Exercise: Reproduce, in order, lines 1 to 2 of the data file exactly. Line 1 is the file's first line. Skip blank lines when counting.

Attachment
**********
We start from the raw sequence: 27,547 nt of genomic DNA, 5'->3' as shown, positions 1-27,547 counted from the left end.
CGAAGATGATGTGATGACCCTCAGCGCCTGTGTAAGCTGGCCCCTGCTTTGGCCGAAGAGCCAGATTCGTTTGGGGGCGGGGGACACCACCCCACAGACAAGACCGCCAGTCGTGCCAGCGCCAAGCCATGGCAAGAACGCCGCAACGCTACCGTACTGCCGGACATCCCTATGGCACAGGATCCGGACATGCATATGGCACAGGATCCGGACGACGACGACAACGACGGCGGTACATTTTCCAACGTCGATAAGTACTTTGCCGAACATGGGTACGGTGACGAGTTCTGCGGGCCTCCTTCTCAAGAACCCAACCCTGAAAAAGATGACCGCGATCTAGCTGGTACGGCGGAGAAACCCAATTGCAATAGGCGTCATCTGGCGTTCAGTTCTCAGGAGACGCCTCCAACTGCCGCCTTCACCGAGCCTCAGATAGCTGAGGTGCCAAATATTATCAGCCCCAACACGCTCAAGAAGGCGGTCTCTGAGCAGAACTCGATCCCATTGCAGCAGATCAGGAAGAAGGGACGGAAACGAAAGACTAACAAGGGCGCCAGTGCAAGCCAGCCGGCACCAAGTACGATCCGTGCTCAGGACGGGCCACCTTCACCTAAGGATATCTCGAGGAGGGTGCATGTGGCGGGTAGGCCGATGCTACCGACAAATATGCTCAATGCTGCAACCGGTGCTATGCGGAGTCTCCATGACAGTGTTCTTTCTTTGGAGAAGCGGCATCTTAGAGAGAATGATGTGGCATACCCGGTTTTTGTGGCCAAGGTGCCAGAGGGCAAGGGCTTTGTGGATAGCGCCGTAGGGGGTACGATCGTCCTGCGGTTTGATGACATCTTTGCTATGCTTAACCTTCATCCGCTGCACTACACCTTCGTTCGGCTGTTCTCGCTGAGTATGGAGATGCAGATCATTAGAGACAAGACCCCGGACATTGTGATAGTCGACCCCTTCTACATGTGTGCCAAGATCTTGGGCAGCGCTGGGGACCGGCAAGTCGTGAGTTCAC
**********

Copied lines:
We start from the raw sequence: 27,547 nt of genomic DNA, 5'->3' as shown, positions 1-27,547 counted from the left end.
CGAAGATGATGTGATGACCCTCAGCGCCTGTGTAAGCTGGCCCCTGCTTTGGCCGAAGAGCCAGATTCGTTTGGGGGCGGGGGACACCACCCCACAGACAAGACCGCCAGTCGTGCCAGCGCCAAGCCATGGCAAGAACGCCGCAACGCTACCGTACTGCCGGACATCCCTATGGCACAGGATCCGGACATGCATATGGCACAGGATCCGGACGACGACGACAACGACGGCGGTACATTTTCCAACGTCGATAAGTACTTTGCCGAACATGGGTACGGTGACGAGTTCTGCGGGCCTCCTTCTCAAGAACCCAACCCTGAAAAAGATGACCGCGATCTAGCTGGTACGGCGGAGAAACCCAATTGCAATAGGCGTCATCTGGCGTTCAGTTCTCAGGAGACGCCTCCAACTGCCGCCTTCACCGAGCCTCAGATAGCTGAGGTGCCAAATATTATCAGCCCCAACACGCTCAAGAAGGCGGTCTCTGAGCAGAACTCGATCCCATTGCAGCAGATCAGGAAGAAGGGACGGAAACGAAAGACTAACAAGGGCGCCAGTGCAAGCCAGCCGGCACCAAGTACGATCCGTGCTCAGGACGGGCCACCTTCACCTAAGGATATCTCGAGGAGGGTGCATGTGGCGGGTAGGCCGATGCTACCGACAAATATGCTCAATGCTGCAACCGGTGCTATGCGGAGTCTCCATGACAGTGTTCTTTCTTTGGAGAAGCGGCATCTTAGAGAGAATGATGTGGCATACCCGGTTTTTGTGGCCAAGGTGCCAGAGGGCAAGGGCTTTGTGGATAGCGCCGTAGGGGGTACGATCGTCCTGCGGTTTGATGACATCTTTGCTATGCTTAACCTTCATCCGCTGCACTACACCTTCGTTCGGCTGTTCTCGCTGAGTATGGAGATGCAGATCATTAGAGACAAGACCCCGGACATTGTGATAGTCGACCCCTTCTACATGTGTGCCAAGATCTTGGGCAGCGCTGGGGACCGGCAAGTCGTGAGTTCAC